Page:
NCR has been made aware of a new method of Transaction Reversal Fraud (TRF) currently being executed in the UK.
Transaction Reversal Fraud (TRF) is the term applied the class of criminal techniques which have the goal of causing the transaction host to fail to debit the account, while allowing the criminal to extract all, or some, of the requested cash amount. TRF is typically done by inducing a fault on the ATM, and often exploits the error reporting flow between the different software layers in an ATM environment (i.e. firmware, drivers, application, terminal handler).
This method involves manipulation of the S1 currency dispenser to induce a fault which is then reversed by the transaction host. This action allows the criminal to withdraw funds, without a corresponding debit being made to the account linked to the withdrawal. Criminals are reported to be using multiple different cards to perpetrate the fraud, with Bank Identification Numbers (BINs) corresponding to issuers in Russia and Ukraine. The crimes are typically occurring between 10pm and midnight.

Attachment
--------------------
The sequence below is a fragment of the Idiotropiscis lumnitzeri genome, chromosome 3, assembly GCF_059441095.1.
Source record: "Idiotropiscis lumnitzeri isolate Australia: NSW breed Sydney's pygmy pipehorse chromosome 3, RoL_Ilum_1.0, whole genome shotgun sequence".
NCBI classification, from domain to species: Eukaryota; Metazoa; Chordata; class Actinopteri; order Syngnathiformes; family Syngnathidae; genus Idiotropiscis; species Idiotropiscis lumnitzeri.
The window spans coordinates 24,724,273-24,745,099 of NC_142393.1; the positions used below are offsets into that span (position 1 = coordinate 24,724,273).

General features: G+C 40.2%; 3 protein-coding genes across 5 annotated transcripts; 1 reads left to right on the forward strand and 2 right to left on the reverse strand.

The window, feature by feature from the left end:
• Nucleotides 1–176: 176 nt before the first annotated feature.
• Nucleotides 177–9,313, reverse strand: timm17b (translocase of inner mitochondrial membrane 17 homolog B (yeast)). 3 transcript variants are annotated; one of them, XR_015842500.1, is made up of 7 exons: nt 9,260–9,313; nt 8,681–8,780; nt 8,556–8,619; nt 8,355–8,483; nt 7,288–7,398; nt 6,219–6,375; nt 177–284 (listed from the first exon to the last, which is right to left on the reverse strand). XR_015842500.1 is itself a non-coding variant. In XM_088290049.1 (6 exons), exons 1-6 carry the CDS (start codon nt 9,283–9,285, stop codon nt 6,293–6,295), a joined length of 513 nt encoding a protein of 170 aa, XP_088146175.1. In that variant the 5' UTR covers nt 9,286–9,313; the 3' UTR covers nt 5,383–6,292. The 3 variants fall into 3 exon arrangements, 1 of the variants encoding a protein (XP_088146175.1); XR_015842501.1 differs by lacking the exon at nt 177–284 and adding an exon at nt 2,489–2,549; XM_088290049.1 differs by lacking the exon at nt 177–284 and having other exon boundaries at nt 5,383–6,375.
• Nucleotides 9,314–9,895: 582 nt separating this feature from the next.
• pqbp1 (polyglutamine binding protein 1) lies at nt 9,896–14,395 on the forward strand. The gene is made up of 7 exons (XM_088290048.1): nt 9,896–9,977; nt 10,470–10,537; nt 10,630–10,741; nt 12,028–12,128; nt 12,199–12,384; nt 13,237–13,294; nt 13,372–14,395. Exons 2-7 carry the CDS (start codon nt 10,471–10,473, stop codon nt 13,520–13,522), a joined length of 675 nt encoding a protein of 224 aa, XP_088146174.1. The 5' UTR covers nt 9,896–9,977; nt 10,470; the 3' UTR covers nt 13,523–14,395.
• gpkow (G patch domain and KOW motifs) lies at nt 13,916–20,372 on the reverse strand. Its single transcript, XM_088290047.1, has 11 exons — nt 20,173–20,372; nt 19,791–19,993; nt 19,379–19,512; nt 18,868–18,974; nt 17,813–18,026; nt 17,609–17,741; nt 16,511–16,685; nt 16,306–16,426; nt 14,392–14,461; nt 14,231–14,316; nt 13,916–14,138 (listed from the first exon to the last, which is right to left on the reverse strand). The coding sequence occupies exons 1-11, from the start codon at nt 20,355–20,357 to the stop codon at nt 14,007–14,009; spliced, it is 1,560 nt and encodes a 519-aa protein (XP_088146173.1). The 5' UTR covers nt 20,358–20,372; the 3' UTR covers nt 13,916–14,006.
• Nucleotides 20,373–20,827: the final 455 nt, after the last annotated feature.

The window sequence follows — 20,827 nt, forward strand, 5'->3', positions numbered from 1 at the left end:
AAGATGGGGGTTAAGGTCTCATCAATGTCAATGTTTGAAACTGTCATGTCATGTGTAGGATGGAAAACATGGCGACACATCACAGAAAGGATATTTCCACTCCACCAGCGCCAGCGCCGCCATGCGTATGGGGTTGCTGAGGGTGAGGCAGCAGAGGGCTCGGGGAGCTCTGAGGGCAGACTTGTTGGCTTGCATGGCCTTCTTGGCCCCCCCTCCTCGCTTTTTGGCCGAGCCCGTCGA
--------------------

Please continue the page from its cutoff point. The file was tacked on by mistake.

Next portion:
A bank identification number (BIN) is the initial four to six numbers that appear on the card. The bank identification number uniquely identifies the institution issuing the card. The BIN can also be known as the Issuer Identification Number, IIN.
Note that this method of TRF does not require any interaction with the card reader or use of modified cards.
NCR will be releasing an update to the Service Provider in APTRA XFS that should be deployed by customers to address this fraud. This update is planned for the week of 14 November and will be available to all customers under APTRA XFS software maintenance from your NCR representative
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